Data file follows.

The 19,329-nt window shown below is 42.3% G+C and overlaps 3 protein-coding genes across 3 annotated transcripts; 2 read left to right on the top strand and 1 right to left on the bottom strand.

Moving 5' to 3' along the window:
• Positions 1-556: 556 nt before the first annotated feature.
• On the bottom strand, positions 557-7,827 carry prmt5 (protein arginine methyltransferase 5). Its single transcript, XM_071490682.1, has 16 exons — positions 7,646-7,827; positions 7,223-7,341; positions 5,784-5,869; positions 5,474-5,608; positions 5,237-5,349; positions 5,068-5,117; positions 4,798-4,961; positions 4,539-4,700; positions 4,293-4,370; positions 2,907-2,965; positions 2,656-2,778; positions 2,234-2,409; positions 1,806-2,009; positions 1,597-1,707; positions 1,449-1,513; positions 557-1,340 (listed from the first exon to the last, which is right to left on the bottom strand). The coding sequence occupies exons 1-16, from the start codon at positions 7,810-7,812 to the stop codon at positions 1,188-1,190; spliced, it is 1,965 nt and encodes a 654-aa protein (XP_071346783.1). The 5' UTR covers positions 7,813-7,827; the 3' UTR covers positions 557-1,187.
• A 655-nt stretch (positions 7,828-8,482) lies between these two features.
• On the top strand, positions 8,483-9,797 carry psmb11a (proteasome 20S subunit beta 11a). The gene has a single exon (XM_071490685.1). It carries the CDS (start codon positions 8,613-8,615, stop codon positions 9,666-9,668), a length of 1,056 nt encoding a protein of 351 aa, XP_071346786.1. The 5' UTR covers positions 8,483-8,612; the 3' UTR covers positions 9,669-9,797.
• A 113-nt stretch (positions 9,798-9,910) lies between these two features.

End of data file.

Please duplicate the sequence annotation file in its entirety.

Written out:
The 19,329-nt window shown below is 42.3% G+C and overlaps 3 protein-coding genes across 3 annotated transcripts; 2 read left to right on the top strand and 1 right to left on the bottom strand.

Moving 5' to 3' along the window:
• Positions 1-556: 556 nt before the first annotated feature.
• On the bottom strand, positions 557-7,827 carry prmt5 (protein arginine methyltransferase 5). Its single transcript, XM_071490682.1, has 16 exons — positions 7,646-7,827; positions 7,223-7,341; positions 5,784-5,869; positions 5,474-5,608; positions 5,237-5,349; positions 5,068-5,117; positions 4,798-4,961; positions 4,539-4,700; positions 4,293-4,370; positions 2,907-2,965; positions 2,656-2,778; positions 2,234-2,409; positions 1,806-2,009; positions 1,597-1,707; positions 1,449-1,513; positions 557-1,340 (listed from the first exon to the last, which is right to left on the bottom strand). The coding sequence occupies exons 1-16, from the start codon at positions 7,810-7,812 to the stop codon at positions 1,188-1,190; spliced, it is 1,965 nt and encodes a 654-aa protein (XP_071346783.1). The 5' UTR covers positions 7,813-7,827; the 3' UTR covers positions 557-1,187.
• A 655-nt stretch (positions 7,828-8,482) lies between these two features.
• On the top strand, positions 8,483-9,797 carry psmb11a (proteasome 20S subunit beta 11a). The gene has a single exon (XM_071490685.1). It carries the CDS (start codon positions 8,613-8,615, stop codon positions 9,666-9,668), a length of 1,056 nt encoding a protein of 351 aa, XP_071346786.1. The 5' UTR covers positions 8,483-8,612; the 3' UTR covers positions 9,669-9,797.
• A 113-nt stretch (positions 9,798-9,910) lies between these two features.